Treatment of Shoulder Pain
Keywords:Treatment of Shoulder Pain
Shoulder pain, either sub-acute or chronic, is a common presenting symptom that brings patients to visit a rehabilitation physician or physiatrist. Some have been diagnosed with supraspinatus tendinitis, whereas others with frozen shoulder or adhesive capsulitis. In practice, supraspinatus tendinitis is common among middle-aged and elderly persons, whereas the frozen shoulder is commonly seen in patients with stroke.
Physical modalities have been the mainstay of treatment for shoulder pain. In the past, physiatrists or rehabilitation physicians prescribed ultrasound therapy and shortwave diathermy and ponophoresis. Nowadays, newer physical modalities, e.g., laser therapy and shock wave therapy are the more popular choices. Shock wave therapy in particular is frequently used by physiatrists and physical therapists for treatment of various musculoskeletal disorders, e.g., lateral epicondylitis, plantar fasciitis, calcific tendinitis of the shoulder. Physiologically, shock wave therapy enhances neovascularity, promotes tissue regeneration and inhibits inflammation. However, these modalities will not be effective if they are used in isolation. Physical modalities need to be combined with active exercise programs to optimize the pain reduction, increase in range of motion and maximize gain of upper extremity functions.
When physical modalities fail to provide symptomatic relief and resolution of soft tissue lesions, a more invasive treatment can be considered. Some physiatrists choose treatments such as intra-articular steroid injection, ultrasound-guided capsular hydrodilation with normal saline or glucose solution. As physiatrists are trained in performing chemo-neurolysis, e.g., motor-point block, to reduce spasticity, it is common for them to perform peripheral nerve block.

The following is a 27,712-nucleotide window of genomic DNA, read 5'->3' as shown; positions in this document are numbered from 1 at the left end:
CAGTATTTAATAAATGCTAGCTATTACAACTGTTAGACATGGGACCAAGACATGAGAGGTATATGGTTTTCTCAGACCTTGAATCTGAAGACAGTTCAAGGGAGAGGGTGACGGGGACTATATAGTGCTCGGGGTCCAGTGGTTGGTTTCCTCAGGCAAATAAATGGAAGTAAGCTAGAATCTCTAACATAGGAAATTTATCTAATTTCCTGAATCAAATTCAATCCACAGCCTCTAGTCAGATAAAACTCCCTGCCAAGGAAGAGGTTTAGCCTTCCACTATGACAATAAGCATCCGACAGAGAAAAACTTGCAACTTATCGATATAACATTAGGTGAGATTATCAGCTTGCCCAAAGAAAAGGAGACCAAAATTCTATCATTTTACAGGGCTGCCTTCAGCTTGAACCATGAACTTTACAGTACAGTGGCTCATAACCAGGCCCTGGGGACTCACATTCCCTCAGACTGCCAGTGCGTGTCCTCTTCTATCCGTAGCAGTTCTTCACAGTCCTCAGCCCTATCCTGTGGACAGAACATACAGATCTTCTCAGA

In this issue, there are three interesting original articles using different modalities and treatments for shoulder pain of various causes. One article demonstrated that phonophoresis with diclofenac gel provided better pain reduction compared to ultrasound therapy alone in participants with trapezius myofascial pain. Another article is a randomized controlled trial for treating non-calcific adhesive capsulitis. The study shows that adding focus shock wave therapy to home exercise was no better than home exercise alone. The third article shows that neither a supra-scapular nerve block or an intra-articular steroid injection was superior in reducing hemiplegic shoulder pain. These articles can provide readers with some insight on which modalities and invasive procedures to consider when treating shoulder pain.
Apichana Kovindha, MD, FRCPhysiatrT